Personally, I've never experienced this whole "DRM" thing you get so excited about in Windows.

I also don't know about any "phone home spyware". WGA is Microsoft's perogative, and I've never been bitten by it, and at OSNews we've already reported about how much improvement there has been, with false positives effectively eliminated. In other words, in case you're a pirate, well, then it's your own damn fault. WGA exists for a reason, and it's a damn nuisance, but only once, after installation.

Unless you're being a pirate, in which case it's your own damn fault.

In any case, we've established that you didn't actually try out Windows 7, which means that your opinion is void. Not that that needed any verification, but it's nice to know.

Edited 2008-12-23 11:42 UTC

Reply Parent Score: 2

RE[7]: Comment by Kroc
by Adurbe on Tue 23rd Dec 2008 12:20 in reply to "RE[6]: Comment by Kroc"
Adurbe Member since:
2005-07-06

the drm is slightly annoying for systems without an active net connection as you have to call that damn phone system to get the key

Other than that, not TO much of a hassle

ANNOYING drm is like that on the game Spore. Unless you have a net connection it will not start (it needs to verify the key on launch?!!??) This means I cant play it on the train :-(

Reply Parent Score: 4

RE[7]: Comment by Kroc
by ssa2204 on Tue 23rd Dec 2008 20:50 in reply to "RE[6]: Comment by Kroc"
ssa2204 Member since:
2006-04-22

What is this "DRM" that you speak of? I've been using Windows products for a while now, including Windows Vista and Windows 7, and even though people like you keep blabbering on about it, I've never actually encountered any problems, limitations, or whatever from it.

Personally, I've never experienced this whole "DRM" thing you get so excited about in Windows.


DRM is the 1 pound gorilla that some wish to inflate to 800 pounds, without having a clue to what it actually is. A sad irony is that 99% of those bitching about DRM are in fact certain types that do not use Windows anyways. Even sadder still is that most simply continue to even be clueless to this day about what it really is.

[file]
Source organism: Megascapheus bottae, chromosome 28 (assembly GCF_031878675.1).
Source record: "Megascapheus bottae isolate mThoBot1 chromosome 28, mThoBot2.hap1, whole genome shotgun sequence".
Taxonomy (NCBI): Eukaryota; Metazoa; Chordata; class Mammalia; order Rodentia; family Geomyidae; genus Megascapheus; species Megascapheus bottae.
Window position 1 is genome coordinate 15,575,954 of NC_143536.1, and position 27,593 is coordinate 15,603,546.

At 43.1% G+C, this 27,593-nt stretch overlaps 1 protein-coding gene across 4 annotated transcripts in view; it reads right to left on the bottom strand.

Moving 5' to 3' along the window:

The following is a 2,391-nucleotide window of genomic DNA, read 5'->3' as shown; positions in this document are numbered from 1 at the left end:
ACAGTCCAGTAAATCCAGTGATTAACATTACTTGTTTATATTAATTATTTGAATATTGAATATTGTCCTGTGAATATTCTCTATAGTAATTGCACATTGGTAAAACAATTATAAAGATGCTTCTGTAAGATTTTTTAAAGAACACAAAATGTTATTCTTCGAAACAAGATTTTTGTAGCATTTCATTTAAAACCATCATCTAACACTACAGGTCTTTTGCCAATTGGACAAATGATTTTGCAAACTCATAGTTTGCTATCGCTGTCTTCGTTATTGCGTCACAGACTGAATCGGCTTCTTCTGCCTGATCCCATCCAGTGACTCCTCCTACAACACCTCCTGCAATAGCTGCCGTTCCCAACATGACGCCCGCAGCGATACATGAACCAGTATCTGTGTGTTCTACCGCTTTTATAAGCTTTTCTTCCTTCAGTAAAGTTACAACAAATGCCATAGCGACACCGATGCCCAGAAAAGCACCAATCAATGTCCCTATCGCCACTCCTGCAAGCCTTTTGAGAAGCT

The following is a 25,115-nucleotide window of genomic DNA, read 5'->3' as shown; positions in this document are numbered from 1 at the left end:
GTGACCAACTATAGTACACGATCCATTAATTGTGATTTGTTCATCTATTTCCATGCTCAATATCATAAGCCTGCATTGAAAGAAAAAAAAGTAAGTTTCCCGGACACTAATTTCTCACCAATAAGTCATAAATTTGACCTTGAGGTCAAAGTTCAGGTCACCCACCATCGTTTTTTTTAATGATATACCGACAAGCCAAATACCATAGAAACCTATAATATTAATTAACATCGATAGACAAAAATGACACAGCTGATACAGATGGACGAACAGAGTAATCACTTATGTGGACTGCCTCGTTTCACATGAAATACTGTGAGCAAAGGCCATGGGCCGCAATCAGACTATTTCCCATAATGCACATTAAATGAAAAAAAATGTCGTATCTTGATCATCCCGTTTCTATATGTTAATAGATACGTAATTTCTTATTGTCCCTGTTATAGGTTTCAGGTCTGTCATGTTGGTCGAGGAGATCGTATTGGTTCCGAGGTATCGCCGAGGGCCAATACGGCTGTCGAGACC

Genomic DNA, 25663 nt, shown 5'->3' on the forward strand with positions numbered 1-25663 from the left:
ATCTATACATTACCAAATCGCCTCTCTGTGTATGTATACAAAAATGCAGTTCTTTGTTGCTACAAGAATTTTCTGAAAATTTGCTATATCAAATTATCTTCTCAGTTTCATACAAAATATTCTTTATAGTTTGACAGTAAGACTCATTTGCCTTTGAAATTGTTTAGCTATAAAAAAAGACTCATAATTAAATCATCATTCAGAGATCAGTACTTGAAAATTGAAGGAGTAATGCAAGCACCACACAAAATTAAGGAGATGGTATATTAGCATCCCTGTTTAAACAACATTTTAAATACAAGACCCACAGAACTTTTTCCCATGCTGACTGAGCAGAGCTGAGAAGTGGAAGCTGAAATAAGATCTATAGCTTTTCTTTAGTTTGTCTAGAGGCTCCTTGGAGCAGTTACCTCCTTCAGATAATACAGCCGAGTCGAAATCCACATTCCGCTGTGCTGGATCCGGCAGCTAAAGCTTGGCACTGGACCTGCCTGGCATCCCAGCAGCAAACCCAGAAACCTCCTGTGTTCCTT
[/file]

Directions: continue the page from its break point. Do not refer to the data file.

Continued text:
Since Vista's release, I have yet to see one credible article not written by some Linux fanboy actually discussing how badly DRM is affecting their "freedom". Funny, they also do not seem to write too many articles on how HD content can be played on certain platforms (so, when is the last time anyone played a Blue-Ray in Ubuntu without hassle?) Maybe if some would actually care to educate themselves about why DRM is in Windows, they could finally just move on with their lives.

I also don't know about any "phone home spyware". WGA is Microsoft's perogative, and I've never been bitten by it, and at OSNews we've already reported about how much improvement there has been, with false positives effectively eliminated. In other words, in case you're a pirate, well, then it's your own damn fault. WGA exists for a reason, and it's a damn nuisance, but only once, after installation.

Unless you're being a pirate, in which case it's your own damn fault.


Since XP's release I have had one single encounter with activation failure. It seems more that people just want to bitch about WGA because they can no longer pirate Windows as easily as other software. Of course these complaints again come from people that never use any Microsoft product to begin with, and have a philosophy that ALL software should simply be free. Still waiting on the explanation of the economics of how all the developers out there are going to make a living.